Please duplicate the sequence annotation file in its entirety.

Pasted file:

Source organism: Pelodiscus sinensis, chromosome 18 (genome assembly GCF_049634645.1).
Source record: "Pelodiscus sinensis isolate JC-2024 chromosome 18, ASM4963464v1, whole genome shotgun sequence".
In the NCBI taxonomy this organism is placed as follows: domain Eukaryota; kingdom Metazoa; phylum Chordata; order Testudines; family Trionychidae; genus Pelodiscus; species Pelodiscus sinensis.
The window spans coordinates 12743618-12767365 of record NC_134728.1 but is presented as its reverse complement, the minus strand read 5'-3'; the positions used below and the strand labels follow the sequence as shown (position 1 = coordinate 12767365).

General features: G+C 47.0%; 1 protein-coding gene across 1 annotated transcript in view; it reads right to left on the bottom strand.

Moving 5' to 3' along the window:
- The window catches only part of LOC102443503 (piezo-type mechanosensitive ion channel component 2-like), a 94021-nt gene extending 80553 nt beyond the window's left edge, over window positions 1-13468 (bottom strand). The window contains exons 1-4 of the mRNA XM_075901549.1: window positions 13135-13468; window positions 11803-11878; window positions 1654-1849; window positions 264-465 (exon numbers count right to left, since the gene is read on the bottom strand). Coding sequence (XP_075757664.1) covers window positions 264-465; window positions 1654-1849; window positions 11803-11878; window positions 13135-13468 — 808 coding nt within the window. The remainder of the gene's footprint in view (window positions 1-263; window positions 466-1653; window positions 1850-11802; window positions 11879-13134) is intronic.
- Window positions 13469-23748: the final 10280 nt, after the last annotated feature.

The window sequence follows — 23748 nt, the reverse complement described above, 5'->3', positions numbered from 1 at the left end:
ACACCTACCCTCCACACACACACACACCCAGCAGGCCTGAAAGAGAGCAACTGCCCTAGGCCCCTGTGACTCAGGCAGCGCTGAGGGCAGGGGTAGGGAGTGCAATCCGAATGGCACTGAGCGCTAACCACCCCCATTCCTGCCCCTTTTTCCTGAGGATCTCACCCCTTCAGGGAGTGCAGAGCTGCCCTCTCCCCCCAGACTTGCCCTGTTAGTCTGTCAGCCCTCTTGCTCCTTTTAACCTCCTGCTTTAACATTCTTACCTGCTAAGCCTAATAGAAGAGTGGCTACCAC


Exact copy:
Source organism: Pelodiscus sinensis, chromosome 18 (genome assembly GCF_049634645.1).
Source record: "Pelodiscus sinensis isolate JC-2024 chromosome 18, ASM4963464v1, whole genome shotgun sequence".
In the NCBI taxonomy this organism is placed as follows: domain Eukaryota; kingdom Metazoa; phylum Chordata; order Testudines; family Trionychidae; genus Pelodiscus; species Pelodiscus sinensis.
The window spans coordinates 12743618-12767365 of record NC_134728.1 but is presented as its reverse complement, the minus strand read 5'-3'; the positions used below and the strand labels follow the sequence as shown (position 1 = coordinate 12767365).

General features: G+C 47.0%; 1 protein-coding gene across 1 annotated transcript in view; it reads right to left on the bottom strand.

Moving 5' to 3' along the window:
- The window catches only part of LOC102443503 (piezo-type mechanosensitive ion channel component 2-like), a 94021-nt gene extending 80553 nt beyond the window's left edge, over window positions 1-13468 (bottom strand). The window contains exons 1-4 of the mRNA XM_075901549.1: window positions 13135-13468; window positions 11803-11878; window positions 1654-1849; window positions 264-465 (exon numbers count right to left, since the gene is read on the bottom strand). Coding sequence (XP_075757664.1) covers window positions 264-465; window positions 1654-1849; window positions 11803-11878; window positions 13135-13468 — 808 coding nt within the window. The remainder of the gene's footprint in view (window positions 1-263; window positions 466-1653; window positions 1850-11802; window positions 11879-13134) is intronic.
- Window positions 13469-23748: the final 10280 nt, after the last annotated feature.

The window sequence follows — 23748 nt, the reverse complement described above, 5'->3', positions numbered from 1 at the left end:
ACACCTACCCTCCACACACACACACACCCAGCAGGCCTGAAAGAGAGCAACTGCCCTAGGCCCCTGTGACTCAGGCAGCGCTGAGGGCAGGGGTAGGGAGTGCAATCCGAATGGCACTGAGCGCTAACCACCCCCATTCCTGCCCCTTTTTCCTGAGGATCTCACCCCTTCAGGGAGTGCAGAGCTGCCCTCTCCCCCCAGACTTGCCCTGTTAGTCTGTCAGCCCTCTTGCTCCTTTTAACCTCCTGCTTTAACATTCTTACCTGCTAAGCCTAATAGAAGAGTGGCTACCAC